- Toxicology is the science that deals with poisons and their effect
on living organisms.
- Toxicity is the inherent ability of a pesticide to cause harm to a
- Some pesticides are more toxic than others and present higher risks
to users, nontarget organisms, and the environment.
- The effect of the pesticide (the toxic reaction) is related to the
amount of pesticide (the dose) applied.
- Toxicity is often measured in LD-50, the Lethal Dose to kill 50% of
exposed individuals, or LC-50, the Lethal Concentration in water or air
to kill 50% of exposed individuals of a species.
- LD-50 does not provide information about long-term (or chronic) effects
such as cancer, sterility, and permanent nerve damage that can result
from repeated low level exposures.
- The Extension
Toxicology Network provides
more information on toxicity of specific pesticides.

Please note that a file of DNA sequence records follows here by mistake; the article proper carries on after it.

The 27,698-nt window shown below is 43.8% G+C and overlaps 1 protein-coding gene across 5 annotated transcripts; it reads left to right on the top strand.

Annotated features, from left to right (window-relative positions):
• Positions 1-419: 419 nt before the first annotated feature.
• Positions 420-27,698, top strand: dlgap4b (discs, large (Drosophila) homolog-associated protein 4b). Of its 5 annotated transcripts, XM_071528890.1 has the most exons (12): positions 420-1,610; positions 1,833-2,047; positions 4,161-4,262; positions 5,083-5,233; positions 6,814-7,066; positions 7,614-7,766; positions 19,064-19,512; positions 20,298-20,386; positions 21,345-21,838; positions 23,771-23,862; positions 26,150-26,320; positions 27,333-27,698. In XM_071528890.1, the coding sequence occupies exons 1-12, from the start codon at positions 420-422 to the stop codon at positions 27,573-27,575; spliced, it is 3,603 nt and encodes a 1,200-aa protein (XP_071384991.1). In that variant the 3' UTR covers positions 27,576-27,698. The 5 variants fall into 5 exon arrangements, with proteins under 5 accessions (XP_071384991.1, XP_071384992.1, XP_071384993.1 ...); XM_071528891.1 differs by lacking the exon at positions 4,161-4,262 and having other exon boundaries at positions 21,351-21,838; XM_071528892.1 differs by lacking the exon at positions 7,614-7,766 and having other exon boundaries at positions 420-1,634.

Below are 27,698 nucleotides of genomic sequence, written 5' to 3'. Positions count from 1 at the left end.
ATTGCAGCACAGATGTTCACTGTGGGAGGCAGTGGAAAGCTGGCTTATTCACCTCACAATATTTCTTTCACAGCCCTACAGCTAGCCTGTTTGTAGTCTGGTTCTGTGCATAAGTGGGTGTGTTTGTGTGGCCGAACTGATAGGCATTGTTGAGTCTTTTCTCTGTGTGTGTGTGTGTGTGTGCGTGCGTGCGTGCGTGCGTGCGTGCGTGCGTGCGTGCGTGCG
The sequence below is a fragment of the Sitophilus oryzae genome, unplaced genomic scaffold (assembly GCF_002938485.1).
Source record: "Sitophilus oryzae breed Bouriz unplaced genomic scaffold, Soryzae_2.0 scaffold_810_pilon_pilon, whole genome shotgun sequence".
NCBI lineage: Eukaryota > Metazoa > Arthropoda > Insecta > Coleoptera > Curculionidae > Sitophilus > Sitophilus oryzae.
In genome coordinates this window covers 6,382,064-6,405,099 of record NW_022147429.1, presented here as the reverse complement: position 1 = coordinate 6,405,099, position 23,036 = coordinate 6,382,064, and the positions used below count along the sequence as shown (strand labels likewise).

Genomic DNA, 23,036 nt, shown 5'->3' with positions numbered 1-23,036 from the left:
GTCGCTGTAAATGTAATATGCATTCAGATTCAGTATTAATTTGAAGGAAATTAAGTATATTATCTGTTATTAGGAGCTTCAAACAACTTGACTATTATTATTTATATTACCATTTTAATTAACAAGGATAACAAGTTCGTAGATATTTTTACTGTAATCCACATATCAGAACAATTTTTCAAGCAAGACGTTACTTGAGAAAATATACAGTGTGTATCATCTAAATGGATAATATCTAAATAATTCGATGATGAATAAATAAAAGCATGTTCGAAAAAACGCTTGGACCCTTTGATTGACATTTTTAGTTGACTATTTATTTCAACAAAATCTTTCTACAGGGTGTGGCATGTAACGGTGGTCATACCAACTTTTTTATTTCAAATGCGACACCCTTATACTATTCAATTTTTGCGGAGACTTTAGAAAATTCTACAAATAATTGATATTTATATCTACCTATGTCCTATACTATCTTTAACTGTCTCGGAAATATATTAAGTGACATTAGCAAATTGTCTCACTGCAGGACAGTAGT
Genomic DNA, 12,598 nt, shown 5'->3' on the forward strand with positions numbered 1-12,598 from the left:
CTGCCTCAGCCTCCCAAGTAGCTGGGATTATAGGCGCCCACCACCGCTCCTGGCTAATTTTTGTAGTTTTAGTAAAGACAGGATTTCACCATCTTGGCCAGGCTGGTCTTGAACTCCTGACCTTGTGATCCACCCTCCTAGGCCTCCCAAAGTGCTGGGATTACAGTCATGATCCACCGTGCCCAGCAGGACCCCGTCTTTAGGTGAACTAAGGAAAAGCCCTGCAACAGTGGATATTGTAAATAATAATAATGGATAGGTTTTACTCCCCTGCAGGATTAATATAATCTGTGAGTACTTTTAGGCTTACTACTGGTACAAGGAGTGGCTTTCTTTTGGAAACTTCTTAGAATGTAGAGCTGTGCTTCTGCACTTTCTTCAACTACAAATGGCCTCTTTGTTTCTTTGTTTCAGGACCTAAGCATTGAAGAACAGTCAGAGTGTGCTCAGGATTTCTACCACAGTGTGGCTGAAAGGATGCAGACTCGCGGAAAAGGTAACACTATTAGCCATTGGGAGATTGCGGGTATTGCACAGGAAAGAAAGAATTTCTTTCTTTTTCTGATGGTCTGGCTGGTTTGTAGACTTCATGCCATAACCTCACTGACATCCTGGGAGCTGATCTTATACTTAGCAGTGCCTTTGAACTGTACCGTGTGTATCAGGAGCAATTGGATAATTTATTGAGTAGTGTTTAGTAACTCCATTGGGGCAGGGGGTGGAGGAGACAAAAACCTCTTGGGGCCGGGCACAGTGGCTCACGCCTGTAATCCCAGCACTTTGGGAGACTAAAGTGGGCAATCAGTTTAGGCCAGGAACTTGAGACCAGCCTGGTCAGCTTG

- The half-life is the length of time it takes for a pesticide
to lose half of its toxicity in a given environment.
- Pesticides that break down rapidly are less likely to cause harm.
- An indicator organism is a test species that is used in experiments
to measure the toxicity of poisonous materials.
- Indicator organisms are exposed to various levels of toxic materials
over a period of time in order to determine their potential toxicity
to the organism and to evaluate their effects on survival and reproduction.
- Ceriodaphnia and Hyalella
are tiny aquatic invertebrates used as
indicator organisms to measure toxicity in water.
Click on image to enlarge
Illustration by Celeste Rusconi